I often see students judge themselves harshly after they have messed up a technique or cannot instantly master a new technique. Their facial expressions often betray their internal thinking process. “God, I’m so stuuuupid!” When this happens, I tell them “stop judging yourself!”
If you are unable to view the video, click here.
Let me cut to the chase. The quality of your technique or the lack thereof does not reflect your worth as a human being. Not even close.
I know. Believe it or not, I went through this stage years ago. Whenever I executed a technique that didn’t quite come out right, I felt embarrassed. “Aw fuck, what was that?” This feeling was heightened when I evaluated myself on video on those bulky 1980s VCRs back in the day. “For Gawd’s sake, who is that joke of a martial artist?!“
Add in the fact that I was often only deaf/hard of hearing person for much of my post-Clarke School days and I felt like I stuck out like a sore thumb.
The funny thing is that no one probably paid much attention to my errors or didn’t think much of it. It was all in my head. Having recently turned 52 and looking back on those days, I shake my head at the bullshit percolating in my head.
In this day and age of selfies and videos, most folks want to be seen in the best light. For some, being seen in less than their best light is a horrible moment. Performing techniques incorrectly in class constitutes a complete disaster for some. “OMG, that was fucking horrible. I’m terrible!“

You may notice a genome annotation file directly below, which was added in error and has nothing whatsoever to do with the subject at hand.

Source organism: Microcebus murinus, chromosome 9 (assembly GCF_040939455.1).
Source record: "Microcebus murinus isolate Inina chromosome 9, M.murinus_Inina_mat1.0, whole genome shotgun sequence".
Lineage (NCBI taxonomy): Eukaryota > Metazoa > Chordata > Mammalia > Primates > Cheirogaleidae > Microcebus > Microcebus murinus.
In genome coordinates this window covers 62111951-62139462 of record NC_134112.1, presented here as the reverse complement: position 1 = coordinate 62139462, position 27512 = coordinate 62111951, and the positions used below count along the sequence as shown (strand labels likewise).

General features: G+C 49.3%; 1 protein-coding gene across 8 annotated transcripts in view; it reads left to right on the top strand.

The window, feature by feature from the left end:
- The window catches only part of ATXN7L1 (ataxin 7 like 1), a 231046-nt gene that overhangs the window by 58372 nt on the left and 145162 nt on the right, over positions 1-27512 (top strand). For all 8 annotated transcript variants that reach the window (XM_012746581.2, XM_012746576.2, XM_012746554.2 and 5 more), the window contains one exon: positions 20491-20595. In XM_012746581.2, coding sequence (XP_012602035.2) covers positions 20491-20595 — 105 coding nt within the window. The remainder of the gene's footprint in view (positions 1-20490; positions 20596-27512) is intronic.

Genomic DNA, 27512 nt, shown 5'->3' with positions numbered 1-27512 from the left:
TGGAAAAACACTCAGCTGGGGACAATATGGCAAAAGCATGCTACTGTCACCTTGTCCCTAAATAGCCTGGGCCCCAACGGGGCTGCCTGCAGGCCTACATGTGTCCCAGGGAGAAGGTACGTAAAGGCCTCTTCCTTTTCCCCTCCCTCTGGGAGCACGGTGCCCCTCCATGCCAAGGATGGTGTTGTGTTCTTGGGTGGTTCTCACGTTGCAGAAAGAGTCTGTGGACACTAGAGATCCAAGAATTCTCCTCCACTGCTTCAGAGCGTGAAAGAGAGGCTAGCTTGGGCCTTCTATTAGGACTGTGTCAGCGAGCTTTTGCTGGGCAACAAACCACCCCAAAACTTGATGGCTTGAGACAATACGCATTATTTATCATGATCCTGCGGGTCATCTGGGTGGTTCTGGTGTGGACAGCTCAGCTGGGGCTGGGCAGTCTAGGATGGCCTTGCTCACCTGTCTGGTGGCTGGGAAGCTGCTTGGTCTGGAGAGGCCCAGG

With age (52) comes wisdom. I now shake my head at my youthful self and say “Come on man, that was all bullshit.”
A technique is just a technique, nothing more. Once you start putting value judgments on techniques (“that sucked”, “WTF was that?” etc), your ability to improve will become more difficult.
Instead, look at your techniques neutrally. Simply say to yourself “I need to practice this more” without any judgment.
Take the problematic technique and practice without berating yourself a la Chris Farley. Further, do not attach any judgment to the technique. If you worry about how you look to others, you’re giving other folks rent-free space in your head. Screw them. You should only be concerned with your own progress.